Perpetual corporate existence
After 38 years, Congress has updated the Corporation Code of the Philippines (Batas Pambansa 68) to make it more responsive to the times and help facilitate doing business in the country.
The Revised Corporation Code (RCC), or Republic Act 11232, retained some of its predecessors’ provisions and enacted into law some decisions of the Supreme Court and resolutions of the Securities and Exchange Commission (SEC) on important corporate and securities issues.
It also allows the use of modern technological systems and processes by corporations to facilitate the conduct of their internal affairs and compliance with regulatory requirements.
Credit for the RCC should be given to former SEC Chair Teresita Herbosa who initiated its amendments in 2013 and Sen. Franklin Drilon who steered them through Congress.
Considering the expected impact of these amendments on the existing corporate environment, it is likely the SEC will issue guidelines on their implementation for the benefit of the affected parties.
A standout provision in the RCC is the grant of perpetual juridical existence to all corporations, unless their articles of incorporation provide for a different timeline.
In the old law, the maximum allowable period of corporate life was 50 years from the date of incorporation. At least five years before the expiration date, it may file for an extension of its corporate life for another 50 years or X number of years it wants.
The benefit of unlimited existence shall apply to all corporations registered before the effectivity of the RCC and continue to exist up to the present.
However, if a corporation has a specific corporate term in its articles of incorporation and it wants to retain that period, it should, upon the vote of its stockholders representing a majority of its outstanding capital stock, inform the SEC of such intention.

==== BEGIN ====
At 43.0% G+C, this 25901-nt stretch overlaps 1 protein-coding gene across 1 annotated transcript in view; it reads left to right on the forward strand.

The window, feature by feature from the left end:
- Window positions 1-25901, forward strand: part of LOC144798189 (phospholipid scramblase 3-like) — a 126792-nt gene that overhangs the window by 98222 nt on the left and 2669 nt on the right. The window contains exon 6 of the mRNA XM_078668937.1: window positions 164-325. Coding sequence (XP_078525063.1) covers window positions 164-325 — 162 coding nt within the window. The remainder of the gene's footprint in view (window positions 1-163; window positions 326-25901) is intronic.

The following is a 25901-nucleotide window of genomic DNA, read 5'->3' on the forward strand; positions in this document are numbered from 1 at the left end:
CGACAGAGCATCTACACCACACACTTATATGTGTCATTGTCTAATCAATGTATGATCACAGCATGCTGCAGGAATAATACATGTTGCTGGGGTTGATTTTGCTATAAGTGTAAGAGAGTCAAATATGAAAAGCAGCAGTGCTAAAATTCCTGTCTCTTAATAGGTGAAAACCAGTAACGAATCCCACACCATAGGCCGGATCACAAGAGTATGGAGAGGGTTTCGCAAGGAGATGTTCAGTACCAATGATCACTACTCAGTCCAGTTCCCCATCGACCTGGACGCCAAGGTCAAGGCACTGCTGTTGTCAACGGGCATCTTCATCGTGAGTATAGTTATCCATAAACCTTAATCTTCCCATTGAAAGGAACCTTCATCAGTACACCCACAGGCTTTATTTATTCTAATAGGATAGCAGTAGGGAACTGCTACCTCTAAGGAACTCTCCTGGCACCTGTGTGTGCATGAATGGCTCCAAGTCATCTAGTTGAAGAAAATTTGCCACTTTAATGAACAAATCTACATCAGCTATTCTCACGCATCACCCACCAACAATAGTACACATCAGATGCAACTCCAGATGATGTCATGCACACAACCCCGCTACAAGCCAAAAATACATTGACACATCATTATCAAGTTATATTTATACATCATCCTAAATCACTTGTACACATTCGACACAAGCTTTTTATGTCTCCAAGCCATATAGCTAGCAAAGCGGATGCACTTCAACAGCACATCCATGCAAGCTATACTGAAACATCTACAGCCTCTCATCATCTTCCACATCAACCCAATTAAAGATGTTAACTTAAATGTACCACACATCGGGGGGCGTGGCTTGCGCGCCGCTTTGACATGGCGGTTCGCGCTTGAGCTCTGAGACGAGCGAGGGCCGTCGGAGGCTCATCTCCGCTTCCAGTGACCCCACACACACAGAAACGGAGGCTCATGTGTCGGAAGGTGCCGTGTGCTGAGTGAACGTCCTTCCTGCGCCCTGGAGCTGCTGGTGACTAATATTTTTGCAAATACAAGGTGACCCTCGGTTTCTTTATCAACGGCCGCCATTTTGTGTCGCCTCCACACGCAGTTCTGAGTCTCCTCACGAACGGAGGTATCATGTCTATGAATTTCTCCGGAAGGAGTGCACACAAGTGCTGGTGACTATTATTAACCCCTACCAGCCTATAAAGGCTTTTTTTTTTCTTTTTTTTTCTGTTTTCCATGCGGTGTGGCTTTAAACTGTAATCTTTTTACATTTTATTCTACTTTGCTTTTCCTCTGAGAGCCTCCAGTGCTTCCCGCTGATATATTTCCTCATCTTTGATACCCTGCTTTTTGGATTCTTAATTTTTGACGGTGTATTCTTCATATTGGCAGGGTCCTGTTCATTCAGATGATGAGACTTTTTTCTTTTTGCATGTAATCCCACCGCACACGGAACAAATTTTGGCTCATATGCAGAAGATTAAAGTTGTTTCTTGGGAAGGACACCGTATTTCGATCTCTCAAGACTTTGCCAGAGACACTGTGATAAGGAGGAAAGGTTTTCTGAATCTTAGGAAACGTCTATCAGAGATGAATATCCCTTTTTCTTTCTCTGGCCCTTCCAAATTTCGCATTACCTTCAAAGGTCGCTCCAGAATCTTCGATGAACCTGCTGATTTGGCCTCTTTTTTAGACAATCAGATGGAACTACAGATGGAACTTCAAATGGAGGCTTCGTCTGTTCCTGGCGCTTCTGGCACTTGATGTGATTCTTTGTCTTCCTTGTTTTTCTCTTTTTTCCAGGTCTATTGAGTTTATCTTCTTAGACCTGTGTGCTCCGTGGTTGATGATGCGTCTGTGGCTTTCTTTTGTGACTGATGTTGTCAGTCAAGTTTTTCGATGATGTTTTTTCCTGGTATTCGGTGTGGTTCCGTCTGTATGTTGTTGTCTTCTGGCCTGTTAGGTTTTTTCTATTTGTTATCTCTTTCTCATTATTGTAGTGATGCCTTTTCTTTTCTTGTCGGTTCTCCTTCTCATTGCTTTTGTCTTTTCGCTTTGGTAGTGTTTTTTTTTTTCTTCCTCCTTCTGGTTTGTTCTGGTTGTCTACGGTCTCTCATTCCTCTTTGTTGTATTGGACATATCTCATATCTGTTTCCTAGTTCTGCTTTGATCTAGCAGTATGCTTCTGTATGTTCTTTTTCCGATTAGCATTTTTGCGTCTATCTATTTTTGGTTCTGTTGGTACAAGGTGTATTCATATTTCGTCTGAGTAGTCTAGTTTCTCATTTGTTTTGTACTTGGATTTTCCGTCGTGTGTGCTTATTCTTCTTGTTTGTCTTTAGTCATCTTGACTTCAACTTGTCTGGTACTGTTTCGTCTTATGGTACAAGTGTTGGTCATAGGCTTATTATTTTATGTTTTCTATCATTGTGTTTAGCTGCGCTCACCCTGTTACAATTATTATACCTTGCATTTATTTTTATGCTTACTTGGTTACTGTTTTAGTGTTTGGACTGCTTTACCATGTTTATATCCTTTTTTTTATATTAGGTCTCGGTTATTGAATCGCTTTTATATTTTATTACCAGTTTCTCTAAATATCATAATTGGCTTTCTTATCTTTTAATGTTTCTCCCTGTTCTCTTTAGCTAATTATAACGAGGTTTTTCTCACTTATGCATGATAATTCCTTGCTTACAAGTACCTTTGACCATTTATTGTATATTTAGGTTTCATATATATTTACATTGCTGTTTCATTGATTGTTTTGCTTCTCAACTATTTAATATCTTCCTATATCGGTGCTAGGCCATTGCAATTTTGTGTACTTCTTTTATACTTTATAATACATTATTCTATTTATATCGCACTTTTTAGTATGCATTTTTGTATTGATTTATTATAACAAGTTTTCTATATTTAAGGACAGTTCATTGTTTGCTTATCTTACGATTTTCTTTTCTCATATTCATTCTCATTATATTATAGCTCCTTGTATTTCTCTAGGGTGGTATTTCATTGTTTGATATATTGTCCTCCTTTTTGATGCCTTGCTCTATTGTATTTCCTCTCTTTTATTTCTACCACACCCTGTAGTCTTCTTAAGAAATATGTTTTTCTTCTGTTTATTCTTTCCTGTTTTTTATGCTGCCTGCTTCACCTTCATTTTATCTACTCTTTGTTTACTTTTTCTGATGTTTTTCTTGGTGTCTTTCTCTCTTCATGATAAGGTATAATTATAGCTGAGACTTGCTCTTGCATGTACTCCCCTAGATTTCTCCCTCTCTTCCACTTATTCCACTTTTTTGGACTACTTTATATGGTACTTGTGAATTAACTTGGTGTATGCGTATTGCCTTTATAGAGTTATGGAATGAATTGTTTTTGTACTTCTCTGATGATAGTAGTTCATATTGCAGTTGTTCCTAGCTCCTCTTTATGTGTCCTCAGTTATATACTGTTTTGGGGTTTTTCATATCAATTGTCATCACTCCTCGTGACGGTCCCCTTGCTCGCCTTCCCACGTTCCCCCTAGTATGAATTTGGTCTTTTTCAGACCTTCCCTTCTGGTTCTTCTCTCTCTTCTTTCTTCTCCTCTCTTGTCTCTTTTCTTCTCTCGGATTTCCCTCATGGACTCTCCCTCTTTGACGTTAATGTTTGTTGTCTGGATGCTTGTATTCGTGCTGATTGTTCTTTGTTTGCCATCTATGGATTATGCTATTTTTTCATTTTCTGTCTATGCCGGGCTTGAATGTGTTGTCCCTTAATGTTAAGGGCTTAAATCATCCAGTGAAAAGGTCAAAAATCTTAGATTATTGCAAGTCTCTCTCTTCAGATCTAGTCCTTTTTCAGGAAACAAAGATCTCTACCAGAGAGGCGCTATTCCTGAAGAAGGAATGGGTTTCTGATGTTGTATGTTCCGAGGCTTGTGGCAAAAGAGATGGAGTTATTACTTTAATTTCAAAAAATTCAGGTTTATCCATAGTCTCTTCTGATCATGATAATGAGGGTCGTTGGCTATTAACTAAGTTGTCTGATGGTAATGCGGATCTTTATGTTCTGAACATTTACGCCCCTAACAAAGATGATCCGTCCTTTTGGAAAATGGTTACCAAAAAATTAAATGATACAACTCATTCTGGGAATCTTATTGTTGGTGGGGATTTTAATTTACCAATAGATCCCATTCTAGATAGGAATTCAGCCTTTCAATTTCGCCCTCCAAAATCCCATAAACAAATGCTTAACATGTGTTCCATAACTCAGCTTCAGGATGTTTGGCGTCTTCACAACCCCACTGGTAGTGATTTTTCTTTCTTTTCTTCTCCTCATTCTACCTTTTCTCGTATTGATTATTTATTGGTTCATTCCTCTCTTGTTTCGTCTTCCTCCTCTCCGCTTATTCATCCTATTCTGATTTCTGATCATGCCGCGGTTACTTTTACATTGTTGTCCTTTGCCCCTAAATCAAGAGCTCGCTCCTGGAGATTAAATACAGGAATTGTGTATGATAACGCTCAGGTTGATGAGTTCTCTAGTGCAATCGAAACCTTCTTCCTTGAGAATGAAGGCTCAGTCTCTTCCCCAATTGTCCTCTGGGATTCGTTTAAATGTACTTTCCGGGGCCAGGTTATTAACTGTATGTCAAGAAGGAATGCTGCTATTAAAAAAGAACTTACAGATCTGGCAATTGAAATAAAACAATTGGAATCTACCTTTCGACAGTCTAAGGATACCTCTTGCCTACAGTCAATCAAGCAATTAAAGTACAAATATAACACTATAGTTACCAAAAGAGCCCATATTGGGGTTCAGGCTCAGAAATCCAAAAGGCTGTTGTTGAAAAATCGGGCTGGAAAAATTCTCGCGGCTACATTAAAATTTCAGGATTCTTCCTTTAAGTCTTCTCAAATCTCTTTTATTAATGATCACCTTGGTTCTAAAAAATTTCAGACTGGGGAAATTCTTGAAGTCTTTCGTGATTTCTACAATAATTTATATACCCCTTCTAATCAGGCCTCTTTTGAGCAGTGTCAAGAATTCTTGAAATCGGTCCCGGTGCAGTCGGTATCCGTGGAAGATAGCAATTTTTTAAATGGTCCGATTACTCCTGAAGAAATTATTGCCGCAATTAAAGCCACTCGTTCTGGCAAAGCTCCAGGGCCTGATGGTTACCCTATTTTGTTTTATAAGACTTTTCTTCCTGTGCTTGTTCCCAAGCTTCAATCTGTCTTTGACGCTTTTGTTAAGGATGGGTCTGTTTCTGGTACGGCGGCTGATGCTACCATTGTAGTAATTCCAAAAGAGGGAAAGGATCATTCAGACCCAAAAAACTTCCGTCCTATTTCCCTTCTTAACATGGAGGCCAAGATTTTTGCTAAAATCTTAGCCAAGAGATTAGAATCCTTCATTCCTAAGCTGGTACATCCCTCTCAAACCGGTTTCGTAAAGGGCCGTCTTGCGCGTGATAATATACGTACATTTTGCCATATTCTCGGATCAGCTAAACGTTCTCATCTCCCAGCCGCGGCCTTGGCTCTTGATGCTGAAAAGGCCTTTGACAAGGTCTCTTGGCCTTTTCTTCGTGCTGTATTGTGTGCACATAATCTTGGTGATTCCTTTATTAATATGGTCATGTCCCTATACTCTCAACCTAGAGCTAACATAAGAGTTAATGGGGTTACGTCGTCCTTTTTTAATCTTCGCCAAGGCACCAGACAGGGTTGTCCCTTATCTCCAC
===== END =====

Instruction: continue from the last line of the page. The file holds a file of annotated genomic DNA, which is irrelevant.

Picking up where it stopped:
Corollary to the “no expiration date” status of existing corporations, the RCC is offering a new lease on life to corporations whose terms have already expired.
If they want, they can apply for a revival of their corporate existence and the enjoyment of their rights and privileges under their articles of incorporation.
But this privilege is not going to be expense-free. The applicant corporation has to pay whatever duties, debts and liabilities it may have incurred before its corporate life ceased.
Depending on the nature of their business, these would include, among others, fines or penalties for nonsubmission or late filing of certain regulatory documents, e.g. audited financial statements and General Information Sheet.
In effect, the defunct corporation that wants to do business again has to “pay” for the consequences of its failure to comply with the SEC’s requirements when it was still alive.
If the SEC approves the application, the corporation shall be deemed revived and shall enjoy the benefit of perpetual existence, unless its application provides for a different period.
The question is posed: Why go through the trouble and financial expense of reviving a dead corporation when registering a new corporation would be a lot easier?
The reasons for availing of the revival option may be sentimental attachment to the corporate name, especially if it represents the names of its founders, or the corporation has gained wide public recognition already, or—and this is the most critical—the corporation owns real estate properties that are still registered in its name.
There is a caveat in the application for a revival of corporate life. The favorable recommendation of the concerned government agency is required if it involves banks, banking and quasi-banking institutions; preneed, insurance and trust companies; nonstock savings and loans associations; pawnshops; corporations engaged in money service; and other financial intermediaries.
The reason for the additional requirement is simple. These corporations solicit money from the public so their regulators’ approval is essential before they can be allowed to do business again.
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